3. Provide creative, continued and sustained funding to contribute to local infrastructure

For the last two decades, apart from limited, small scale funding by international donor organizations, the European Union accession funds have been the bloodline of opposition in Turkey. Although substantial in amounts, this created certain risks. Firstly, at the absence of continued EU funding opposition in Turkey is deprived from resources necessary to build its capacity and sustain their operations.

The second risk is even more dubious. The government of Turkey quickly reacted to the available EU funds through a mushrooming of GONGOs (government oriented non- governmental organizations) which were set up over -night to apply to the next available EU fund. This has not only polarised the overall operating environment for opposition in Turkey, but also meant that organizations were competing unevenly for scarce resources.

Donors need to develop targeted and strategic Turkey–specific funding programs, through vigorous consultations with the opposition in a way that responds to local needs. Such funding options should be long term, sustainable and creative in reaching out to new and unlikely audiences.

4. Invest in Digital Protection

In an environment where the government gets more aggressive and creative in its surveillance of opposition, activist spaces are in dire need of building a digital protection infrastructure. Many activists operate with either little or no awareness of secure communication, putting themselves and those they collaborate with under immense risk.

It is of utmost importance for organizations to provide digital protection resources available in Turkish and Kurdish, and invest more in organizing trainings, and even training of trainers. Digital protection awareness must be a strategic priority for all funding and outreach programmes, to streamline tactics and resources and make them available to grassroots activists.

5. Invest in Rest and Respite

Authoritarianism in Turkey did not happen over night and certainly did not come as a surprise on the 16th of April. As different fragments of Turkey’s opposition, we have demonstrated in depth work to document authoritarian tendencies, and advocate against restrictions. This is also why we are so extremely tired.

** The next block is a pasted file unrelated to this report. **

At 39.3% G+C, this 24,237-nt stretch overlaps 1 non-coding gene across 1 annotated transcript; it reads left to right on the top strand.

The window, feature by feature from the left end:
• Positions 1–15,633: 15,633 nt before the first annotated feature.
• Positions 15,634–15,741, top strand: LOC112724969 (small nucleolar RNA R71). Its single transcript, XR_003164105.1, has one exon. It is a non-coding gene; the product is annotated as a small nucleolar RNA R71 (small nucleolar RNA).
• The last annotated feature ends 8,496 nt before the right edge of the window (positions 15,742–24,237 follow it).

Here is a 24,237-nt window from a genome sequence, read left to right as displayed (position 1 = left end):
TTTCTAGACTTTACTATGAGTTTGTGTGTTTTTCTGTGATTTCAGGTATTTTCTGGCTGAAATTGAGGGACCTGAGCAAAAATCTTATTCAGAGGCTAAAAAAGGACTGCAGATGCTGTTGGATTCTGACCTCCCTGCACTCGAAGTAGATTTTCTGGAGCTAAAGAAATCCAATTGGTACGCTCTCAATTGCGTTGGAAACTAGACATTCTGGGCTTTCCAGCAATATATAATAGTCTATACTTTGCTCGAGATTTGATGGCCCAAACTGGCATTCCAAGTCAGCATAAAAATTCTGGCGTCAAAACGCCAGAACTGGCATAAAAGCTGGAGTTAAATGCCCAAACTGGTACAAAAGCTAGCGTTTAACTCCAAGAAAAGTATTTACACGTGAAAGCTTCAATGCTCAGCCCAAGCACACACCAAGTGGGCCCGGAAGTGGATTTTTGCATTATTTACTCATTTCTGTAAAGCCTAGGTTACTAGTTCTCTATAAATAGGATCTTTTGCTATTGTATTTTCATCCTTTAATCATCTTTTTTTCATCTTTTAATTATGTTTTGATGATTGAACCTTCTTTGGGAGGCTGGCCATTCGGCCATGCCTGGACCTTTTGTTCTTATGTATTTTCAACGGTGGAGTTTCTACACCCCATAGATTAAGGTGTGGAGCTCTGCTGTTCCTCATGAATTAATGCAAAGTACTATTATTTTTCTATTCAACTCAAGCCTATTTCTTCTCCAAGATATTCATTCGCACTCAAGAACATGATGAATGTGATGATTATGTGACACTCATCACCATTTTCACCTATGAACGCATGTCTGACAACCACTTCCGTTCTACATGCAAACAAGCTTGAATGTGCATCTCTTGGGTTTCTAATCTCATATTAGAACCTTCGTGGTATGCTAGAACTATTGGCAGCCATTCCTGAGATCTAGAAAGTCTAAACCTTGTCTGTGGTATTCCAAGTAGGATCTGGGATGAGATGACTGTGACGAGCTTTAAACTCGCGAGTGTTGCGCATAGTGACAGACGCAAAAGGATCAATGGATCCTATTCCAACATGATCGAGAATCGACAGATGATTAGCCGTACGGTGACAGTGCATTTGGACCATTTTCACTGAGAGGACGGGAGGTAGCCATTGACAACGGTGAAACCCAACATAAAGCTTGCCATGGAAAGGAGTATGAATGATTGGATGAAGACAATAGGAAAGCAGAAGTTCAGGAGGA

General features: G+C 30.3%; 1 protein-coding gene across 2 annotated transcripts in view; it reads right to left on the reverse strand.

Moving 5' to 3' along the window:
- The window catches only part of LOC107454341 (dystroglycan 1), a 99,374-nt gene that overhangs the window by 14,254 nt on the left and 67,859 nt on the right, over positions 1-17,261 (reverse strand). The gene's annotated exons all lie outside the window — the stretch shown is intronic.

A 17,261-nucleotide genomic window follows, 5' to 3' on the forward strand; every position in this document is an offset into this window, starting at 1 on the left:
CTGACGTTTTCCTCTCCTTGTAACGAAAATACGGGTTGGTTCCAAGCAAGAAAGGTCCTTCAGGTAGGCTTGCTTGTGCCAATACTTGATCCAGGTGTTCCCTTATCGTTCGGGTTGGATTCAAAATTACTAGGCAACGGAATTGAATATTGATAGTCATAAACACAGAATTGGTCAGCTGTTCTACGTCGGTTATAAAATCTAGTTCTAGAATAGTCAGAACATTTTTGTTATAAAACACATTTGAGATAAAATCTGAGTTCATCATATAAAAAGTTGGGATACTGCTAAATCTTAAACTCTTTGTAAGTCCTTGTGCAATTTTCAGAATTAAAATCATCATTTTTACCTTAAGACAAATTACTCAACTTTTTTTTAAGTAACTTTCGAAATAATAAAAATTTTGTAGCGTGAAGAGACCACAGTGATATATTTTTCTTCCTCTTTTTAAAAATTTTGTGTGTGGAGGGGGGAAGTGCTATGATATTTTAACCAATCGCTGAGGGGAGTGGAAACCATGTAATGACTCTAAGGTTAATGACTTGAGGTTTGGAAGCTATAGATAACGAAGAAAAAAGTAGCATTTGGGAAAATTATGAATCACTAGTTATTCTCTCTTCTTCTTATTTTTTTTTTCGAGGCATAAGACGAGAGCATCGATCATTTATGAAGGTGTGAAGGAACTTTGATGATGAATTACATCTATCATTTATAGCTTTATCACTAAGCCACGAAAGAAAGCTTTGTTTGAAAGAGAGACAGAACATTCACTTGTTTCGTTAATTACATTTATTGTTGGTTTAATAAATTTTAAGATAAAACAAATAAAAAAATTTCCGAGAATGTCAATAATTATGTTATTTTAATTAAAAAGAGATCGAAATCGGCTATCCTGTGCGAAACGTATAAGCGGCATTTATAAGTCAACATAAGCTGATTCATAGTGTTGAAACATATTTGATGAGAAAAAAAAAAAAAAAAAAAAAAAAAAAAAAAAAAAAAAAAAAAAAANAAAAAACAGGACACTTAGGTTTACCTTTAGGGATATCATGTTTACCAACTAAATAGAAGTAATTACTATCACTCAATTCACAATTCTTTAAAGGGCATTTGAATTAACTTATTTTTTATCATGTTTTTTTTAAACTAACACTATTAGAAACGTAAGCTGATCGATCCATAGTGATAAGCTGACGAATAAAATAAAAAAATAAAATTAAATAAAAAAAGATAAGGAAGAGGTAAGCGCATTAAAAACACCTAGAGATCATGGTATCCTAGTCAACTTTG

In order to ensure the sustainability of human rights advocacy, where the level of morale is currently at a deep low organizations should invest in large scale rest and respite programs for activists . Such programs should not only support activists who have credibility and legitimacy in the international arena, but also provide assistance to those who operate with little or no support at the grassroots level.

In Turkey, we are also now ever more disconnected due to waves of arbitrary arrests and systematic intimidation of activist communities. Our safe spaces and sense of community, a prerequisite for the sustainability of our movements and collective wellbeing, are attacked. Consequently, activist communities in Turkey should be engaged in rest and respite programs preferably in settings where they can establish and deepen networks and solidarity with other activists in the region.

6. Provide support to diaspora activism

Those of us who are not in jail or persecuted, mostly operate in the diaspora. I, for instance, operate outside Turkey as a self imposed measure to be able to continue my work. And I am not alone.

This is why multilateral venues such as the UN should reinforce the legitimacy of diaspora activism, while systematically investing in engagement. It is also timely for human rights organizations and donors to have separate chapters in their Turkey strategies, which outline clear criteria of engagement with diaspora activists trough sustained joined advocacy.

Still think the fight is over? I certainly do not.